A fasting blood sugar level equal to or less than 99 mg/dL (5.49 mmol/L) is normal. Values between 100 to 125 mg/dL (5.6 to 6.9 mmol/L) indicate prediabetes (or impaired faster glucose). Fasting blood sugar greater than or equal to 126 mg/dL (7 mmol/L) indicates you have diabetes. The test is usually repeated on a different day to confirm diagnosis.
Glucose tolerance test (GTT)
Glucose tolerance test (GTT) also referred to as oral glucose tolerance test (OGTT) is a test used to evaluate how your body moves glucose from the blood into the tissues or cells. It requires that the patient fast and does not smoke, eat, or drink anything except water. Fasting should be done for at least 8 to 14 hours but not more than 16 hours before the test. But, days before the test, the patient needs to eat and drink normally or as usual. Some providers may provide special diet recommendations before the test. So, talk to your healthcare provider if not sure.
There are two types of GTT; 2-hour GTT which uses 75 g anhydrous glucose and measures blood glucose over two hours and 3-hour GTT which uses 100 g anhydrous glucose and measures blood glucose over three hours. The 3-hour GTT is used for diagnosis of gestational diabetes mellitus. But the 2-hour GTT can be used to diagnose any form of diabetes including type 1 diabetes, type 2 diabetes, or gestational diabetes. Before the test begins, an initial blood sugar is measured. Afterward, the patient is given a 200 to 300 mL drink containing high levels of sugar (75 grams glucose or 100 grams for pregnant women). The patient blood sugar will then be tested at 1 hour, 2 hours, or 3 hours after drinking the glucose drink.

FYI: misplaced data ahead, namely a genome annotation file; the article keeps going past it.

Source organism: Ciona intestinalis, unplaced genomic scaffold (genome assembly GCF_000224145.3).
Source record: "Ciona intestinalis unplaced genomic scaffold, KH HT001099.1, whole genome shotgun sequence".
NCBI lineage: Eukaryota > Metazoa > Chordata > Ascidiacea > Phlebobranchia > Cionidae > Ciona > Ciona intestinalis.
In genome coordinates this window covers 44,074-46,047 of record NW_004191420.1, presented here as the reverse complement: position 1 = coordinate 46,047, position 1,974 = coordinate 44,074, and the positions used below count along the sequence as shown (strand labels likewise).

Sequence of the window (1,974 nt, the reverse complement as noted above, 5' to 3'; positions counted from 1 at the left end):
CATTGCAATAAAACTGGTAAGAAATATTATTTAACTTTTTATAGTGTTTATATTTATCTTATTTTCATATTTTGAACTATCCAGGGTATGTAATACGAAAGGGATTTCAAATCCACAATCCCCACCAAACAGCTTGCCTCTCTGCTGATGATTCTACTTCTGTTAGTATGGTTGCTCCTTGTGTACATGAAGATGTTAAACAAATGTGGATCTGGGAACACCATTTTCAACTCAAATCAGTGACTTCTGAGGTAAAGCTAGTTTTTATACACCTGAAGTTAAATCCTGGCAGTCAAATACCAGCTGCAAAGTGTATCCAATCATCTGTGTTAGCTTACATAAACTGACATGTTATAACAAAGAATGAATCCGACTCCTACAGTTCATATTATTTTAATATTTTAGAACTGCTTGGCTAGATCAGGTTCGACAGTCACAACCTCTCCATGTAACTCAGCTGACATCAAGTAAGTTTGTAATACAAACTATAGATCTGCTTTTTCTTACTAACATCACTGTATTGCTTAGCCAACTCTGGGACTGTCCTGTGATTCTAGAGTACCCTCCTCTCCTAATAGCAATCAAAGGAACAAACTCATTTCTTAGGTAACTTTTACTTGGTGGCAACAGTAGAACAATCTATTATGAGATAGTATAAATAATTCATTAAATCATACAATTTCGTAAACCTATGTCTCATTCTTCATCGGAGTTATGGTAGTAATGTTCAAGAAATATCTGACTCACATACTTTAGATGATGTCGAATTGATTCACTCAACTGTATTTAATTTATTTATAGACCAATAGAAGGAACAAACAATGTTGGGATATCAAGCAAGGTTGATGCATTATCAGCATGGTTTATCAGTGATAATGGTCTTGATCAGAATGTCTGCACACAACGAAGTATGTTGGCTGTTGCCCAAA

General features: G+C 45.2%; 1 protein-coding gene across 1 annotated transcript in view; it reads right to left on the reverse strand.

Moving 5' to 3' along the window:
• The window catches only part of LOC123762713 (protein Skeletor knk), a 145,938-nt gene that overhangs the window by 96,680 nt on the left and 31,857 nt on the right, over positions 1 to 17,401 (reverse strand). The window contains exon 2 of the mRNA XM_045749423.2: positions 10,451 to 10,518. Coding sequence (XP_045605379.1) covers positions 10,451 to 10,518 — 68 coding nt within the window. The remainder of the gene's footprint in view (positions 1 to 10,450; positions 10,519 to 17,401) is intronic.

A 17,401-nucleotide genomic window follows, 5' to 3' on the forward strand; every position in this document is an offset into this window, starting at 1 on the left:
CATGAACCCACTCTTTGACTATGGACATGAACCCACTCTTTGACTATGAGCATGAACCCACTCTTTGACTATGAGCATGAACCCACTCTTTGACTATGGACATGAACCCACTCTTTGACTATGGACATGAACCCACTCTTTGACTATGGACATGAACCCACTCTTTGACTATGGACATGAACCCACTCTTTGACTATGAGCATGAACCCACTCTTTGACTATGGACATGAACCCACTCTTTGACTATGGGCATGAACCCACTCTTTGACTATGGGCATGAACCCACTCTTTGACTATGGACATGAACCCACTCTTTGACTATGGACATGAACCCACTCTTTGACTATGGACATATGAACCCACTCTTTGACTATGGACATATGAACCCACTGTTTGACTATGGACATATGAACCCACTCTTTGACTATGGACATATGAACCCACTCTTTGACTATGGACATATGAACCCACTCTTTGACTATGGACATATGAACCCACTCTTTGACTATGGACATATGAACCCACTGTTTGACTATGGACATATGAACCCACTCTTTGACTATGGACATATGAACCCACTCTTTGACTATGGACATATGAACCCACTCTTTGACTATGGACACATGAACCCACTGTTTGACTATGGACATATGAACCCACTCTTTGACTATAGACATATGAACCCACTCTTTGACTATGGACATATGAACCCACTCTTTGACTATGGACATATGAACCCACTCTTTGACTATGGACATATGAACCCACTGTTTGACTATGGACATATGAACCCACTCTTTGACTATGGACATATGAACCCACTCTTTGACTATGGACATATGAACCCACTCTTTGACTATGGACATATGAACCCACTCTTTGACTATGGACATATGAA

Why is the glucose tolerance test performed?
Glucose tolerance test measures how your body handles glucose after a meal and before fasting blood glucose levels become abnormal. It is usually performed when fasting blood glucose level are high but not high enough to be considered as diabetes. This allows for further screening and confirmation of diabetes. It also offers the advantage that both fasting blood sugar and 1-hour, 2-hour, or 3-hour plasma glucose can be measured at the same time. Therefore, glucose tolerance test is usually recommended for diagnosis of diabetes.
In addition to diabetes, other conditions such as acromegaly, carbohydrate metabolism disorder and reactive hypoglycemia can be diagnosed using the glucose tolerance test.
Glucose tolerance test in pregnant women